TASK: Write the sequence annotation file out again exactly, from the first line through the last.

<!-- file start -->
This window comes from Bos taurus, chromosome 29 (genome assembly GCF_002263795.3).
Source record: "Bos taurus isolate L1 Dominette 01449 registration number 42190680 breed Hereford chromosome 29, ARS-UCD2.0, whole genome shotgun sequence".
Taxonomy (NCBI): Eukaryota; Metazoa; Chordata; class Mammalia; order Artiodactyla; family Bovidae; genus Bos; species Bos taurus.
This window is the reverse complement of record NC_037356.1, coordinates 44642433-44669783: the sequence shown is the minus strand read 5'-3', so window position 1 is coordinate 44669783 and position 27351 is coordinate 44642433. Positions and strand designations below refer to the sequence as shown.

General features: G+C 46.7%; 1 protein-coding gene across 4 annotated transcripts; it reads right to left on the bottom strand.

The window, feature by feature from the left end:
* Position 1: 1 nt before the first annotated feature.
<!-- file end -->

This window comes from Bos taurus, chromosome 29 (genome assembly GCF_002263795.3).
Source record: "Bos taurus isolate L1 Dominette 01449 registration number 42190680 breed Hereford chromosome 29, ARS-UCD2.0, whole genome shotgun sequence".
Taxonomy (NCBI): Eukaryota; Metazoa; Chordata; class Mammalia; order Artiodactyla; family Bovidae; genus Bos; species Bos taurus.
This window is the reverse complement of record NC_037356.1, coordinates 44642433-44669783: the sequence shown is the minus strand read 5'-3', so window position 1 is coordinate 44669783 and position 27351 is coordinate 44642433. Positions and strand designations below refer to the sequence as shown.

General features: G+C 46.7%; 1 protein-coding gene across 4 annotated transcripts; it reads right to left on the bottom strand.

The window, feature by feature from the left end:
* Position 1: 1 nt before the first annotated feature.